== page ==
Anthony Szczygielski

Obituary of Anthony Szczygielski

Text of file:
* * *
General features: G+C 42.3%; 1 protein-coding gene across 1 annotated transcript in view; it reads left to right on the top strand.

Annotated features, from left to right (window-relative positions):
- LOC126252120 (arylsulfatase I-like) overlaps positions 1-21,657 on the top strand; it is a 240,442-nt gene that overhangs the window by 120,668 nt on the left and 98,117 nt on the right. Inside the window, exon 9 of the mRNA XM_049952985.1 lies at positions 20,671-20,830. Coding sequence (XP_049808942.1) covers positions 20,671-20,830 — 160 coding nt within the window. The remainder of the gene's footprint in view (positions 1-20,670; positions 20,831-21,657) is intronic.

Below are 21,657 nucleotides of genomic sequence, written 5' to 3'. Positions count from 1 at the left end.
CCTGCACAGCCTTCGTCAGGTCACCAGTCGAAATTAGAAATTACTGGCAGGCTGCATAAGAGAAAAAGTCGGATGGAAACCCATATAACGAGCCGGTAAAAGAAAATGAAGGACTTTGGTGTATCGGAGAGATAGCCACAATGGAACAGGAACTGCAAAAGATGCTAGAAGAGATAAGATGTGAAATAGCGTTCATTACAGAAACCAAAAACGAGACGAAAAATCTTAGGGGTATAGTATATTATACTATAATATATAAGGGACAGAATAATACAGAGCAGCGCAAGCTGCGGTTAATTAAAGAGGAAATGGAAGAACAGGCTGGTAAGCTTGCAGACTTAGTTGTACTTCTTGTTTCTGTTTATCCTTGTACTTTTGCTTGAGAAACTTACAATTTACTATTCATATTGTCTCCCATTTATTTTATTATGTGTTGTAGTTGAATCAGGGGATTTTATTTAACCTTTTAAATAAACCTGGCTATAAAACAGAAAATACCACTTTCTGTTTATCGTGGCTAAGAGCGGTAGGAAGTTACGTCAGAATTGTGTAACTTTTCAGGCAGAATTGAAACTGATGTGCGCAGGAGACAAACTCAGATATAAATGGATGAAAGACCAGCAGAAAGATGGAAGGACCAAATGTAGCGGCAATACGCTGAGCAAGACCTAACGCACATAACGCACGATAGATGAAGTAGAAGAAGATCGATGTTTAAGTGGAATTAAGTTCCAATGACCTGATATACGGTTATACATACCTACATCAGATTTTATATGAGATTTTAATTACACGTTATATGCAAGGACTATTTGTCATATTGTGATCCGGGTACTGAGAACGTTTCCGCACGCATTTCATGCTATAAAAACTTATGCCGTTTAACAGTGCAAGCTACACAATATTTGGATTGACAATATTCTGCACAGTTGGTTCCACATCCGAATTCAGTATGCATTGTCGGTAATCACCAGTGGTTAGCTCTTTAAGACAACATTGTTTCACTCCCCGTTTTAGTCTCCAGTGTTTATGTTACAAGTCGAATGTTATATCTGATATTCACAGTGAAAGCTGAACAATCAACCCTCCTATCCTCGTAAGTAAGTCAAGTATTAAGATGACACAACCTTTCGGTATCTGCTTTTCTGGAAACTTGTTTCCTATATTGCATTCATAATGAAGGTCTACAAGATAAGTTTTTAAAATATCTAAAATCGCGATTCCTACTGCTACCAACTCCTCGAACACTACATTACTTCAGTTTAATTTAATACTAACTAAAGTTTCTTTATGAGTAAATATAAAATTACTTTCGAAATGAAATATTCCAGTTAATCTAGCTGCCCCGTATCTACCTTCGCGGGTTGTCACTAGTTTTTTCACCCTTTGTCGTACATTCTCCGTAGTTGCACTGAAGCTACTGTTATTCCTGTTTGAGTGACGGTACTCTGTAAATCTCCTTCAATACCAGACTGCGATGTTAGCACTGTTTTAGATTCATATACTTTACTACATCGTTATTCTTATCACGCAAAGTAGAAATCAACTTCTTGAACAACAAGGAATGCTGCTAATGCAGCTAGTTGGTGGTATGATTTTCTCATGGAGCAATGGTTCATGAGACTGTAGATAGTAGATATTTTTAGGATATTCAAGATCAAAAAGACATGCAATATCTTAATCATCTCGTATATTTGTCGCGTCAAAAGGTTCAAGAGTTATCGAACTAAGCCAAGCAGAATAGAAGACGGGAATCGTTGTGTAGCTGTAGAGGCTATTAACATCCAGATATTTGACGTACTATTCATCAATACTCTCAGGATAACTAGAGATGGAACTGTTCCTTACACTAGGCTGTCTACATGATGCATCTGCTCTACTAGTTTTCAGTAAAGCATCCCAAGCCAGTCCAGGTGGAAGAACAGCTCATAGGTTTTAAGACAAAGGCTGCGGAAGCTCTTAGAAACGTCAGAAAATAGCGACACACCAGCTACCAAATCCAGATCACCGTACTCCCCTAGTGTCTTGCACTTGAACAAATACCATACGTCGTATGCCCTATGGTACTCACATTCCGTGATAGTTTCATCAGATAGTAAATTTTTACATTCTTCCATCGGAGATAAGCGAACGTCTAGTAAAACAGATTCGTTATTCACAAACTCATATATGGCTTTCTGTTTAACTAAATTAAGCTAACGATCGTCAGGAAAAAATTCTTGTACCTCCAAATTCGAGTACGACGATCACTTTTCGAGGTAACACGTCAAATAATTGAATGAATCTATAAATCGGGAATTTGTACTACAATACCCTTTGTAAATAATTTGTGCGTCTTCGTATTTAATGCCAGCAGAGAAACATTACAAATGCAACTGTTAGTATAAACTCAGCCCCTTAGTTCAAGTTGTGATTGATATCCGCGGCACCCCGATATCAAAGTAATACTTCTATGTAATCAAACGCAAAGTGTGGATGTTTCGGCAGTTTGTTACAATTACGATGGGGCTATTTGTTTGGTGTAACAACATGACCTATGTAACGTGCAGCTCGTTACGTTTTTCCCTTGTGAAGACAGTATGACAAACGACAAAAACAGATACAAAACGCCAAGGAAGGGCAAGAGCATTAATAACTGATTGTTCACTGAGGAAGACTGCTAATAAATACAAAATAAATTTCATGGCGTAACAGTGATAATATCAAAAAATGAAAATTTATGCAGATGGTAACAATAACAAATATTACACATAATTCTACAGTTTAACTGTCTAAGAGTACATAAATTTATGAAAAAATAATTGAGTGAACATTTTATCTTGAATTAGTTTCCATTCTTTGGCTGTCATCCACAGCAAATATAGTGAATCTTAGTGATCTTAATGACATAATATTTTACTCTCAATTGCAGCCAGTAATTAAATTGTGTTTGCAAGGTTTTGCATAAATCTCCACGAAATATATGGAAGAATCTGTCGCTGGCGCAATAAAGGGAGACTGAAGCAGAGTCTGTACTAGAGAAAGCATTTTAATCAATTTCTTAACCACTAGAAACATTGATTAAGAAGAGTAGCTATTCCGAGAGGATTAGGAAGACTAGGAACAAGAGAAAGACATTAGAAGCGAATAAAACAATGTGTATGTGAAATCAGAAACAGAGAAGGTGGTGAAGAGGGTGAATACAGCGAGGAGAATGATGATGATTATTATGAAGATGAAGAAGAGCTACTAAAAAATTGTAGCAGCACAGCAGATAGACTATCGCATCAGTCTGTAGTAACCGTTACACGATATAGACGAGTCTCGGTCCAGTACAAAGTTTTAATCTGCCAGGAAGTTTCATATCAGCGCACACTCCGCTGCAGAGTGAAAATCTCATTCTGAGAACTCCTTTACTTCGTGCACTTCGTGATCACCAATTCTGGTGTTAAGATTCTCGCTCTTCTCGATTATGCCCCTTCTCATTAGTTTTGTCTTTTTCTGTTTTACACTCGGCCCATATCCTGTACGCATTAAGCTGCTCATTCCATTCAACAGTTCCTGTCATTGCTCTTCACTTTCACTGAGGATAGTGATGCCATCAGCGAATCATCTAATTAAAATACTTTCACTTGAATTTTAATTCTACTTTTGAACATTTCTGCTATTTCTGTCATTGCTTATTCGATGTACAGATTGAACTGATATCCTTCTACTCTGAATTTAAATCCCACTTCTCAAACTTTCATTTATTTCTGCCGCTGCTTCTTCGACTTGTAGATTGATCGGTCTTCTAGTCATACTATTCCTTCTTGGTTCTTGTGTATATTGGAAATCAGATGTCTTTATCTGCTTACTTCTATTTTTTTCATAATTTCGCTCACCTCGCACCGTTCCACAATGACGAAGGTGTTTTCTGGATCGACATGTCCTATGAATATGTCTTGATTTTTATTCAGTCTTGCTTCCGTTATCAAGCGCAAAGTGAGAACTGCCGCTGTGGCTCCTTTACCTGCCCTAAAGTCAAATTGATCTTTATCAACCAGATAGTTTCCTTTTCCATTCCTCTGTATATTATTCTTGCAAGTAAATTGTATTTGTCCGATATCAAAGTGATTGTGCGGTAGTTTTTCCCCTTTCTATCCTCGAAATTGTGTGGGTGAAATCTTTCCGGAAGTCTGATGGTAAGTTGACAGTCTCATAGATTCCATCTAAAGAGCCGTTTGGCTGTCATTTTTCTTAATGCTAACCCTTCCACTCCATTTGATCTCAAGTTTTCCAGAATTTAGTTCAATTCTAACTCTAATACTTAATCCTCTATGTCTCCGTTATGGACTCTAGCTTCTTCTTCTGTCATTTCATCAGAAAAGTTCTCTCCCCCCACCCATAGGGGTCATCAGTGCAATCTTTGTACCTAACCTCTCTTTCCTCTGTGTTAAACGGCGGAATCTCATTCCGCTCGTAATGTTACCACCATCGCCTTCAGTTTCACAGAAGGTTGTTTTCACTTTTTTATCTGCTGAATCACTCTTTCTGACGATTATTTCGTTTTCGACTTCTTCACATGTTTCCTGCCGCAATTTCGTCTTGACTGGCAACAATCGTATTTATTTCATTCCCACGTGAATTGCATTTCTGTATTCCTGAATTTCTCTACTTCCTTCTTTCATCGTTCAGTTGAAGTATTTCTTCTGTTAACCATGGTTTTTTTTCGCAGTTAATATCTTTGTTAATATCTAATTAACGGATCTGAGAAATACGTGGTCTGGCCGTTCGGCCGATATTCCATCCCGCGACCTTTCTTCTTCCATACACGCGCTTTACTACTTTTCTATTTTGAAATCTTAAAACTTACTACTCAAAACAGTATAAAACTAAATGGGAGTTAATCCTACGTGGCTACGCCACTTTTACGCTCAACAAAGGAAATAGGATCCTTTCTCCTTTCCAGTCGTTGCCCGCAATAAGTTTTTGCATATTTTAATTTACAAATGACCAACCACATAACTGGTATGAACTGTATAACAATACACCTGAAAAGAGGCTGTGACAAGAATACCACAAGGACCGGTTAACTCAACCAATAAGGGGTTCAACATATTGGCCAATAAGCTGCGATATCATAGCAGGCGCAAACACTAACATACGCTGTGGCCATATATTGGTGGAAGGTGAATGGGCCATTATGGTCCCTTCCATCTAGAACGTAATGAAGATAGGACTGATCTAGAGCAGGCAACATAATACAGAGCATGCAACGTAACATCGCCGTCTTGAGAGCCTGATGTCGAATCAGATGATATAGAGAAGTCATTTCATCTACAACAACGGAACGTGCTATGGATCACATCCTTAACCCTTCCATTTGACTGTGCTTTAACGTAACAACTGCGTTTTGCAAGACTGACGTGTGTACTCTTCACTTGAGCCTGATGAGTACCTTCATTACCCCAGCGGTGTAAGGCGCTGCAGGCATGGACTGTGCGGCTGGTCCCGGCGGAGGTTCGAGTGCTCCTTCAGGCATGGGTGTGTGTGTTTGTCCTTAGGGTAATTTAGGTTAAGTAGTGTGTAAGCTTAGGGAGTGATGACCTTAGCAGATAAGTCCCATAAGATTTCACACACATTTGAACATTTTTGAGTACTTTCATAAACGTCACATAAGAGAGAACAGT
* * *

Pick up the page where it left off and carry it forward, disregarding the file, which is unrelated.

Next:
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Anthony Szczygielski, born August 29th, 1950, was an uncommon man in many ways. He was good, and gentle – soft-spoken but riotously funny. He was deeply committed to the things that he loved; notably his family, art and jokes. He once convinced his wife, Patricia, in the early stages of their courtship, that his middle name was “Nmn” after showing her his draft card (it was short for “No Middle Name”) and let the joke ride for months, which of course became family legend. Luckily, he had chosen a mate with an equal sense of humor. He remembered an impossible roster of jokes and was happy to entertain. His warmth and silliness made him beloved by all children, but most especially his grandchildren, who had stars in their eyes for PopPop. His humor was sharp, and his wit was quick, but never at the expense of someone else. He was deeply kind. Easy to talk to. An attentive listener. His enjoyment of being in good company was palpable, and so returned by everyone in kind. Tony was an artist in the truest sense. He knew from childhood that he wanted to be a photographer and gave up a scholarship in architecture to work his way through photography school at Rochester Institute of Technology. He was a hard worker and his joy was always in the art, seldom the recognition it brought. Eventually he moved with his wife, from their hometown of Brooklyn, New York, to Farmington, Michigan, to take a job in commercial photography. This led him to open his own Detroit-based studio, where he spent the remainder of his career. He loved his studio, and the friends and colleagues who worked alongside him. His daughters, in their child-wisdom, once commented that “Daddy’s work is going to the studio to joke around with his friends”, and he would laugh and remember that story often. In that studio he built lasting friendships, and strong ties to Detroit businesses and beyond with a client list including Ford Motor Company, General Motors, Daimler Chrysler, Little Caesars, Sara Lee, AT&T, NBA, Thorn Apple Valley, Whirlpool, Gulfstream, AC Delco, WalMart, Clorox, Arby’s, Subway, Vlassic, Lazy Boy, Coca Cola, Olga’s Kitchen, Masco Corp, National Coney Island, Brillo, Lipari Food and Taubman Centers. Tony loved his work and continued to pursue photography as art in addition to a livelihood throughout his life. Tony’s other great passion was music. He taught himself guitar and mandolin and played every chance he got. He filled his home with music and made the best of friends in the midwestern bluegrass circuit. Nothing made him happier than a jam session with good musicians, late into the night, under the stars, on one of his epic camping trips with his wife. They would camp, jam, host a big breakfast for the gang, and were beloved in their circle of misfit musicians. He was an avid collector of instruments and marveled at the craft of instrument-making. He even went so far as to make his own mandolin, complete with Segielski Studio insignia on the head. He would often watch live music on TV and wax about the instruments as much as the music. His knowledge was encyclopedic and built out of love. Tony’s was a life well-lived, teaching by example to his friends and family. He prioritized his family and was home for dinner most nights throughout the years his two daughters were at home. He never missed an important event, or family vacation. He loved to celebrate common days with long evenings working in the garden, then retiring on the deck (which he built himself – he was quite handy and often enmeshed in home-improvements). He was the master of Hygge before it became fashionable, making sure the lighting was always warm and flattering, the food delicious, and the wine flowing. He became an expert pizza maker, and joyful pizza parties were a family favorite. He truly enjoyed his life, his work, his art, and especially his family. He was so, so loved in his life, and will continue to be so, so loved in his death. His mark on those who knew him is deep and lasting. Anthony died at the age of 69 on April 12th, 2020, in New Jersey, of Covid-19 related complications. He is survived by his loving wife, Patricia Szczygielski, and two daughters, along with their families: Tara and Sam Chase, with grandchildren Bridge and Elliott, and Margo and Matt Cohen, with grandson Aidan and granddaughter on the way. He leaves behind two sisters, Amy Powers and her husband Frank and Joan Budgell and her husband John. He is predeceased by brother Dennis Szczygielski, mother Helen Szczygielski, father Thomas Szczygielski, and beloved dog, Angel. Because of the pandemic, memorial celebrations will be delayed until it is safe for his loved ones to gather in remembrance. In lieu of flowers, a donation can be made to Musical Mentors Collaborative, which is an NYC-based nonprofit that provides free, one-to-one music instructions to students who wouldn’t otherwise have access to lessons. Donations can be made in Tony’s honor to
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